It is quite desirable in metallized capacitors to have the leads project from one end, and this is particularly true in a case of ballast capacitors. However, because of margins and the concurrent expediency of opposite margins in the roll edges, metallized capacitors usually include a lead projecting from each end. In the usual practice a suitable metal is sprayed or coated over each edgeof the capacitor roll section where a metallized edge is exposed,` and a lead is joined to this sprayed metal. Such a process is illustrated and described for example in U.S. Pat. 3,25 6,- 47 2, Centurioni, assigned to the same assignee as the present invention. As indicated however inballast capacitors' and particularly multisection capacitors such as for example as shown in the noted U.S. Pat. 3,365,632, Grahame, it is desirable to have all leads project from one end.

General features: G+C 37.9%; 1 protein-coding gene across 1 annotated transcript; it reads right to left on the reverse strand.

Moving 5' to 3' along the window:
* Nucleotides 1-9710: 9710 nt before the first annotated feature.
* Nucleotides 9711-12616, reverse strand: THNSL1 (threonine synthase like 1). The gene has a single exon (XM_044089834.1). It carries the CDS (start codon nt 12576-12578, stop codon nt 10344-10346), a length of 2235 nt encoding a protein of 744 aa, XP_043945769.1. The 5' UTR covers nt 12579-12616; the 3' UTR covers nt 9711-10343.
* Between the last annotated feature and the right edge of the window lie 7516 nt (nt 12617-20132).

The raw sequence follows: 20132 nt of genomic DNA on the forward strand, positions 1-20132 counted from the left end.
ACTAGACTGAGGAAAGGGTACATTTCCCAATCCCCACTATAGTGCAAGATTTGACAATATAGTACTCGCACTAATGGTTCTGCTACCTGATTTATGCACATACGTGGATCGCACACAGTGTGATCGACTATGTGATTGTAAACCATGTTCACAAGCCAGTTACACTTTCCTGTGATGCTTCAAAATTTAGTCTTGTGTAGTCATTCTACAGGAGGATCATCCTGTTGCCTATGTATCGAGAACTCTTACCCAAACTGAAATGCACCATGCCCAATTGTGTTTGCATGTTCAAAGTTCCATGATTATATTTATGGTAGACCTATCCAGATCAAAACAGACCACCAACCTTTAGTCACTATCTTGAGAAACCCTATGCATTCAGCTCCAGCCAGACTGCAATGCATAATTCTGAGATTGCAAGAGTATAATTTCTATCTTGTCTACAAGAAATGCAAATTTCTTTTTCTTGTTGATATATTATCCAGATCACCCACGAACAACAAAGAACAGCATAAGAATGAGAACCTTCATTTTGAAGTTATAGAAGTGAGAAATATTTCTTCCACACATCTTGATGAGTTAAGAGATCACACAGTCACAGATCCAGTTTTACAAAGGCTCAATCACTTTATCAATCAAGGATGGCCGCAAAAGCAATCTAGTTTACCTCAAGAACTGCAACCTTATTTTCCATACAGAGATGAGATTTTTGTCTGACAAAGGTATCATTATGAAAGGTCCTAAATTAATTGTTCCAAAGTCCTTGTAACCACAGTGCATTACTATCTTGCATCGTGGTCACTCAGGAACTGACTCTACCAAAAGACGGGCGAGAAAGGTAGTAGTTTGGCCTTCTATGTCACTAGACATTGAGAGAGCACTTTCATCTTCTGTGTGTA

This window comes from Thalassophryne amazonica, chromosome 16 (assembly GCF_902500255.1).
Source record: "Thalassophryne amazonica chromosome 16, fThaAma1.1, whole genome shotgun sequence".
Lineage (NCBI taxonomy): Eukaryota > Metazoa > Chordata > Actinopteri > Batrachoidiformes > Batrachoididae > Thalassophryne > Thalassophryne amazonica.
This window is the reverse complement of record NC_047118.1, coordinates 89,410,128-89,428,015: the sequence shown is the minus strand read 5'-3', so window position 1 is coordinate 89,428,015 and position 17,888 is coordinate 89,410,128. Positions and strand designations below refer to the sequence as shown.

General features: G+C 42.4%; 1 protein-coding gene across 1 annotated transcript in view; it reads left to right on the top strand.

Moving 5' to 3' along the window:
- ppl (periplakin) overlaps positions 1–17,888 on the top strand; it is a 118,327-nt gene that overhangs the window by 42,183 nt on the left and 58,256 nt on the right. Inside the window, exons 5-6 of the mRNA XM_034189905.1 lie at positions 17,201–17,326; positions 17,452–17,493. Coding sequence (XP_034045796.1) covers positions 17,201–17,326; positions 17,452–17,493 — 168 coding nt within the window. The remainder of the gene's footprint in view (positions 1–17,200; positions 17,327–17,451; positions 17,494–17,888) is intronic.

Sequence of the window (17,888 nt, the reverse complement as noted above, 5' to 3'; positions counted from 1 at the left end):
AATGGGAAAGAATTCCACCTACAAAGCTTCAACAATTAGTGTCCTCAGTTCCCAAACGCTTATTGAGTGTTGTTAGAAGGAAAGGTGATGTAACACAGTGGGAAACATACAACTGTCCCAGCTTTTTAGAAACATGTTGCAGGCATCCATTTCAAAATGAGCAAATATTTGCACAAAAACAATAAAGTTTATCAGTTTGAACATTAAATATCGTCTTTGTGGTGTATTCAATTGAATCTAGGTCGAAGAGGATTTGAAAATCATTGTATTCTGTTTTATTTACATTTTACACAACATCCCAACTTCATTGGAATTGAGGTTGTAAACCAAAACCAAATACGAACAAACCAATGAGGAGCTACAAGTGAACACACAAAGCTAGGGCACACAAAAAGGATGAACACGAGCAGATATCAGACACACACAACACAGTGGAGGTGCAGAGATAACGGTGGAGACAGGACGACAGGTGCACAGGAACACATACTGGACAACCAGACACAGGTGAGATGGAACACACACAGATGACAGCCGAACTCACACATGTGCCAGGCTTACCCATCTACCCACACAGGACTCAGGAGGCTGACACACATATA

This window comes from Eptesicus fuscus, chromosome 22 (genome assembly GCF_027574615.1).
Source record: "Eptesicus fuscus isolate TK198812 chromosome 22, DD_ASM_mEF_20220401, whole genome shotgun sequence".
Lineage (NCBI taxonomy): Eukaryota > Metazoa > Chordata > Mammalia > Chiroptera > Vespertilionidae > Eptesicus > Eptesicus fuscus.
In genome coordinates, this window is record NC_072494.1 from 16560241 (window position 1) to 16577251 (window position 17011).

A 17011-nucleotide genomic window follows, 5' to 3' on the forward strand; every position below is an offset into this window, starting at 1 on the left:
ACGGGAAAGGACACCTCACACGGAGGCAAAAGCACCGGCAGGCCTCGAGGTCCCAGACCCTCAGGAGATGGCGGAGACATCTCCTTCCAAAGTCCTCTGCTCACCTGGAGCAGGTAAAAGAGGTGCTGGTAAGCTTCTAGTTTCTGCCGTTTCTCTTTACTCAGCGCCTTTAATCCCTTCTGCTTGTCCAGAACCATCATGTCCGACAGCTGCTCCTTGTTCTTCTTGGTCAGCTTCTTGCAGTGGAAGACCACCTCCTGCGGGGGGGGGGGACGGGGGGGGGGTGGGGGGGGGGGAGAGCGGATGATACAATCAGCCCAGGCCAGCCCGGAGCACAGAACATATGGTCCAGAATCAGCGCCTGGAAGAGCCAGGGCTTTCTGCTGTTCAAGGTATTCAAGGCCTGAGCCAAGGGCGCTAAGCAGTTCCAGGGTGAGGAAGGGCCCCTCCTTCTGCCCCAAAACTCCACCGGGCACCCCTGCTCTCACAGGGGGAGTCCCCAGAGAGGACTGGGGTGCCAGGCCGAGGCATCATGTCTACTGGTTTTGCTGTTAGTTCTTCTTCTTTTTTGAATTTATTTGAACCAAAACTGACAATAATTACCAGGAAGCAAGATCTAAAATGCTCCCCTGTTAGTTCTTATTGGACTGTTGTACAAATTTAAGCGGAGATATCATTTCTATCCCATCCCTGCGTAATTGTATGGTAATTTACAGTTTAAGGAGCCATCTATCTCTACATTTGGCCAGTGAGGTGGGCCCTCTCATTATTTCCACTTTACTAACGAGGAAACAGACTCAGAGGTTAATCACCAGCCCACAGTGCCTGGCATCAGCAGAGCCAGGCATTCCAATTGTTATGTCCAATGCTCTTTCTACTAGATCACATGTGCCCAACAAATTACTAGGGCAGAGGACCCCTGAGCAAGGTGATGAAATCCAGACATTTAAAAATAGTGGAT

In the present invention the metal spraying or schooping process may be eliminated for all leads except the common lead of the capacitor since all non-common leads project from the foil electrode 13 and may be assembled as usual tap strap leads. For example, as illustrated in FIG. 1, a suitable tap strap or wire lead 16 is aflixed to a small square of aluminum foil 17 usually referred to as a liag. During the winding of the roll, the ag tap (16 and 17) is inserted in the roll in a desired position and serves as the electrode lead for the electrode foil 13. The lead for the aluminum layer 12 may be formed, in the usual manner as referred to in the Centurioni patent or by other suitable lead joining processes as applicable to metallized films, on the same end of the capacitor from which lead 16 extends.